When I was travelling back from Webstock in New Zealand at the start of this year, I had a brief stopover in Sydney. It coincided with one of John and Maxine’s What Do I Know? events so I did a little stint on five things I learned from the internet.
It was a fun evening and I had a chance to chat with many lovely Aussie web geeks. There was this one guy, Christian, that I was chatting with for quite a bit about all sorts of web-related stuff. But I could tell he wasn’t Australian. The Northern Ireland accent was a bit of a giveaway.
“You’re not from ‘round these parts, then?” I asked.
“Actually,” he said, “we’ve met before.”
I started racking my brains. Which geeky gathering could it have been?
“In Freiburg” he said.
Freiburg? But that was where I lived in the ’90s, before I was even making websites. I was drawing a complete blank. Then he said his name.
“Christian!” I cried, “Kerry and Christian!”
With a sudden shift of context, it all fit into place. We had met on the streets of Freiburg when I was a busker. Christian and his companion Kerry were travelling through Europe and they found themselves in Freiburg, also busking. Christian played guitar. Kerry played fiddle.
I listened to them playing some great Irish tunes and then got chatting with them. They didn’t have a place to stay so I offered to put them up. We had a good few days of hanging out and playing music together.
And now, all these years later, here was Christian …in Sydney, Australia …at a web event! Worlds were colliding. But it was a really great feeling to have that connection between my past and my present; between my life in Germany and my life now; between the world of Irish traditional music and the world of the web.
One of the other things that connects those two worlds is The Session. I’ve been running that website for about twelve or thirteen years now. It’s the thing I’m simultaneously most proud of and most ashamed of.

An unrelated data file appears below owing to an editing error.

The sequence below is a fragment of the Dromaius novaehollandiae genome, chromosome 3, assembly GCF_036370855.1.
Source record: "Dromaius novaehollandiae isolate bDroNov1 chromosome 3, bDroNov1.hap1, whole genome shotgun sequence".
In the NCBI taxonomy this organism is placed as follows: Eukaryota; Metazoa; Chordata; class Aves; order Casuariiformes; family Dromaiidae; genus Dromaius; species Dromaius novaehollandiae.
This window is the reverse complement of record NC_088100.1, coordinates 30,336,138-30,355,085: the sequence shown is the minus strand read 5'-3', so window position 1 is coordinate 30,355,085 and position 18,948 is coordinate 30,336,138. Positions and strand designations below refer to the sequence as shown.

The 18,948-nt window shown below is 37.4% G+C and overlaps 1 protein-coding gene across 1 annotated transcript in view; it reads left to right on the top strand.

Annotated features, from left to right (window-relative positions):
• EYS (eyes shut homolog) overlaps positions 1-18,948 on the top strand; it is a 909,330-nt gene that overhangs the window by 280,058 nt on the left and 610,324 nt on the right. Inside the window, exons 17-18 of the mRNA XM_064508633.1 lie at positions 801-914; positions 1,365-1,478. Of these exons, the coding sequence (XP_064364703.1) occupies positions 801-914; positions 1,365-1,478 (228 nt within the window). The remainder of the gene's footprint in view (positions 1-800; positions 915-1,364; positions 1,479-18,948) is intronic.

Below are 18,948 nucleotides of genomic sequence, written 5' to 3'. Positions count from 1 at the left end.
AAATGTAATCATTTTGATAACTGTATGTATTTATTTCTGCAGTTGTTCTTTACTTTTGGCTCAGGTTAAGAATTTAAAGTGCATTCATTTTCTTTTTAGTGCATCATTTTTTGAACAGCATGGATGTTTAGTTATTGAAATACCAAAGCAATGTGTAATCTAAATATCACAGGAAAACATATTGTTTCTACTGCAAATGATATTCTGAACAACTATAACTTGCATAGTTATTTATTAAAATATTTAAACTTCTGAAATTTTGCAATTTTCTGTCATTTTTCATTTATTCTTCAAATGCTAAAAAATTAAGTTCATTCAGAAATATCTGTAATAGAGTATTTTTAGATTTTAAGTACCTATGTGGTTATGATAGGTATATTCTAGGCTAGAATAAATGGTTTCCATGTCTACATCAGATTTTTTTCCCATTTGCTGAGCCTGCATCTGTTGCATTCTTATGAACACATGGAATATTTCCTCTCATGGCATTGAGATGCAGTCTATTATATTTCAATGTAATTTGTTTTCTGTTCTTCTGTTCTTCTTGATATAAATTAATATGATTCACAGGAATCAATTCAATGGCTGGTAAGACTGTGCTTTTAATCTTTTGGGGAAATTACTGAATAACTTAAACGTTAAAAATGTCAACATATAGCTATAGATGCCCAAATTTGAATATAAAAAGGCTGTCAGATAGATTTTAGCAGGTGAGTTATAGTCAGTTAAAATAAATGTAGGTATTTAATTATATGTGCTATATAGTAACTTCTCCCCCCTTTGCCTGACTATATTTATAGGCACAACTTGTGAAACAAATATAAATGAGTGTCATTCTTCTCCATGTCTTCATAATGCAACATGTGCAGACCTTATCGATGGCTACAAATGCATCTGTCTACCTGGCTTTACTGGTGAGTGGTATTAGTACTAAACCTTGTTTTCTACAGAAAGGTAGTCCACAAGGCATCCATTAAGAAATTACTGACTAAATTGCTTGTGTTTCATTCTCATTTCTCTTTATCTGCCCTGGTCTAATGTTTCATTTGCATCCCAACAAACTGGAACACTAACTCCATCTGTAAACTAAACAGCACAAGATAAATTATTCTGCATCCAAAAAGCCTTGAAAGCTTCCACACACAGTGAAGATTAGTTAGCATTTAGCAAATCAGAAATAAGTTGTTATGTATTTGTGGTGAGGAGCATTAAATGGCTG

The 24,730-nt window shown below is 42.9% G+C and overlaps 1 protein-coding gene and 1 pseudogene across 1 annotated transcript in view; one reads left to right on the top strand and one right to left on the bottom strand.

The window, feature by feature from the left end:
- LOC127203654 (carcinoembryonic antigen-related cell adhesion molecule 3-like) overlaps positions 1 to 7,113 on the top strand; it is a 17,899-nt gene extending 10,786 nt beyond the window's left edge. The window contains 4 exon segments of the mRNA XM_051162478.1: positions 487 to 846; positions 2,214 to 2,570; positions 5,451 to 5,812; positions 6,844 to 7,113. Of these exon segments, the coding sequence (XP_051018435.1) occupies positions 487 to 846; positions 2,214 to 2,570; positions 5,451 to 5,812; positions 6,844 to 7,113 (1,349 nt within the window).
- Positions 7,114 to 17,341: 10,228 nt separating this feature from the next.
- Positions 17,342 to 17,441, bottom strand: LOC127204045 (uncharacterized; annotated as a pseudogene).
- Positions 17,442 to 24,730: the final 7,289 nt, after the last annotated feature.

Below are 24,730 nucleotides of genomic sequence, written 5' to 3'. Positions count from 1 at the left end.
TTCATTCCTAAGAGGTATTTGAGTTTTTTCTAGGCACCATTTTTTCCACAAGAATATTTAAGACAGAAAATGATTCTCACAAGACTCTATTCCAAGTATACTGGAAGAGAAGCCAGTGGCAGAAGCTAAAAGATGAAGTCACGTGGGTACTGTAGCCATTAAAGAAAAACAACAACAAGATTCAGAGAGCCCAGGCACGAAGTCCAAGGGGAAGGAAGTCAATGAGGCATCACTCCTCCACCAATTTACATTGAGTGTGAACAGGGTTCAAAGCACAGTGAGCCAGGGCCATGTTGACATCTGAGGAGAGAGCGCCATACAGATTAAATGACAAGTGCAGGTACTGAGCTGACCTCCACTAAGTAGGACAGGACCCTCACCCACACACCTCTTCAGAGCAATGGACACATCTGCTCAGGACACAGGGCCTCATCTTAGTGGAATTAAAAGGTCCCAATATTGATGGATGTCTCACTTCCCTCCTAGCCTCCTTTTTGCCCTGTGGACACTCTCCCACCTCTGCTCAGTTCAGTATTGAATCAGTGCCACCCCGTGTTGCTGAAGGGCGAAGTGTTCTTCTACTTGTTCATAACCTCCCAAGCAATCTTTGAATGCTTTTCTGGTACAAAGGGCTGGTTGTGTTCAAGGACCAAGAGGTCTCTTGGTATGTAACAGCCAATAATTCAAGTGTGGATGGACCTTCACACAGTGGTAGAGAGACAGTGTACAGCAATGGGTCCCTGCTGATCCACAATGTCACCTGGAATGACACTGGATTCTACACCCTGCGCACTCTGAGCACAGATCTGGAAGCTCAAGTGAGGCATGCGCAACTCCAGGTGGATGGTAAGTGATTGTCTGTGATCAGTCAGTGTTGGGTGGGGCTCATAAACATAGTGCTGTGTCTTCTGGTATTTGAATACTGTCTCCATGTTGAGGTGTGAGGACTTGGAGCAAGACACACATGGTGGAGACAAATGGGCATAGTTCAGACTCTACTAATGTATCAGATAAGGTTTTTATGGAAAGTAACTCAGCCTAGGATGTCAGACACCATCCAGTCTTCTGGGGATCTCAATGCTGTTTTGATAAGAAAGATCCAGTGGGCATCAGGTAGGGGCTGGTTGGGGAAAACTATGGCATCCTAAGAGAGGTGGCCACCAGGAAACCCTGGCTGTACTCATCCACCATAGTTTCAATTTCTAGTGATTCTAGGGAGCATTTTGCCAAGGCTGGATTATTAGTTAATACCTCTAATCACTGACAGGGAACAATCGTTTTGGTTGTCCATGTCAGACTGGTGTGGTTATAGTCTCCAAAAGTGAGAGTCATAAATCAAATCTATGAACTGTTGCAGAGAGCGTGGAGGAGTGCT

I’m proud of it because it has genuinely managed to contribute something back to the tradition: it’s handy resource for trad players around the world.
I’m ashamed of it because it has been languishing for so long. It has so much potential and I haven’t been devoting enough time or energy into meeting that potential.
At the end of 2009, I wrote:
I’m not going to make a new year’s resolution—that would just give me another deadline to stress out about—but I’m making a personal commitment to do whatever I can for The Session in 2010.
Well, it only took me another two years but I’ve finally done it.
I’ve spent a considerable portion of my spare time this year overhauling the site from the ground up, completely refactoring the code, putting together a new mobile-first design, adding much more location-based functionality and generally tilting at my own personal windmills. Trying to rewrite a site that’s been up and running for over a decade is considerably more challenging than creating a new site from scratch.
Luckily I had some help. Christian, for example, helped geocode all the sessions and events that had been added to the site over the years.
That’s one thing that the worlds of Irish music and the web have in common: people getting together to share and collaborate.